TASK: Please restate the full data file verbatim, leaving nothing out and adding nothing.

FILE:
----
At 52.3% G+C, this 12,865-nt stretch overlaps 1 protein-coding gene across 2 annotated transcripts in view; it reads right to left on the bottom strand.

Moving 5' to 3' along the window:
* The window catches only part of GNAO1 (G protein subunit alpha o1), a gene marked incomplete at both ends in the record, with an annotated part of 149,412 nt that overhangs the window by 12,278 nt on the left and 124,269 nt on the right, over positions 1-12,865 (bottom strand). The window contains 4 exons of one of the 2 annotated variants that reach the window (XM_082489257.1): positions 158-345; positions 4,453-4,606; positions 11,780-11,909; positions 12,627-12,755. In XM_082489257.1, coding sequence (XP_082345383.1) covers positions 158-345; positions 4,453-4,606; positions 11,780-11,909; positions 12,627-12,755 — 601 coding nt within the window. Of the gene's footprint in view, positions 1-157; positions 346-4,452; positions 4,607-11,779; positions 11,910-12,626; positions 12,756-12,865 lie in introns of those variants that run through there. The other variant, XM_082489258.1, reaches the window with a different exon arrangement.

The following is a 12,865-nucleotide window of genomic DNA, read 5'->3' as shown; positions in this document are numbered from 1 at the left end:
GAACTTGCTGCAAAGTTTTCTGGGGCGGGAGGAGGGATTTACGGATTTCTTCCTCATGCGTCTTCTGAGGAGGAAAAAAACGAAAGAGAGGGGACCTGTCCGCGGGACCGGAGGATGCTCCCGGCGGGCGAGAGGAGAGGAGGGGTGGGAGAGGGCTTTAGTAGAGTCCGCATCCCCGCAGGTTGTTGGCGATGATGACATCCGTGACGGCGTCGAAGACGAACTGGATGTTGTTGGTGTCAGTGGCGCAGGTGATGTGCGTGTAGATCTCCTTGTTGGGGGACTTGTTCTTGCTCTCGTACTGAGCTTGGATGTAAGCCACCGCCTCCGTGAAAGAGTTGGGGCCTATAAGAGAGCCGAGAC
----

At 52.3% G+C, this 12,865-nt stretch overlaps 1 protein-coding gene across 2 annotated transcripts in view; it reads right to left on the bottom strand.

Moving 5' to 3' along the window:
* The window catches only part of GNAO1 (G protein subunit alpha o1), a gene marked incomplete at both ends in the record, with an annotated part of 149,412 nt that overhangs the window by 12,278 nt on the left and 124,269 nt on the right, over positions 1-12,865 (bottom strand). The window contains 4 exons of one of the 2 annotated variants that reach the window (XM_082489257.1): positions 158-345; positions 4,453-4,606; positions 11,780-11,909; positions 12,627-12,755. In XM_082489257.1, coding sequence (XP_082345383.1) covers positions 158-345; positions 4,453-4,606; positions 11,780-11,909; positions 12,627-12,755 — 601 coding nt within the window. Of the gene's footprint in view, positions 1-157; positions 346-4,452; positions 4,607-11,779; positions 11,910-12,626; positions 12,756-12,865 lie in introns of those variants that run through there. The other variant, XM_082489258.1, reaches the window with a different exon arrangement.

The following is a 12,865-nucleotide window of genomic DNA, read 5'->3' as shown; positions in this document are numbered from 1 at the left end:
GAACTTGCTGCAAAGTTTTCTGGGGCGGGAGGAGGGATTTACGGATTTCTTCCTCATGCGTCTTCTGAGGAGGAAAAAAACGAAAGAGAGGGGACCTGTCCGCGGGACCGGAGGATGCTCCCGGCGGGCGAGAGGAGAGGAGGGGTGGGAGAGGGCTTTAGTAGAGTCCGCATCCCCGCAGGTTGTTGGCGATGATGACATCCGTGACGGCGTCGAAGACGAACTGGATGTTGTTGGTGTCAGTGGCGCAGGTGATGTGCGTGTAGATCTCCTTGTTGGGGGACTTGTTCTTGCTCTCGTACTGAGCTTGGATGTAAGCCACCGCCTCCGTGAAAGAGTTGGGGCCTATAAGAGAGCCGAGAC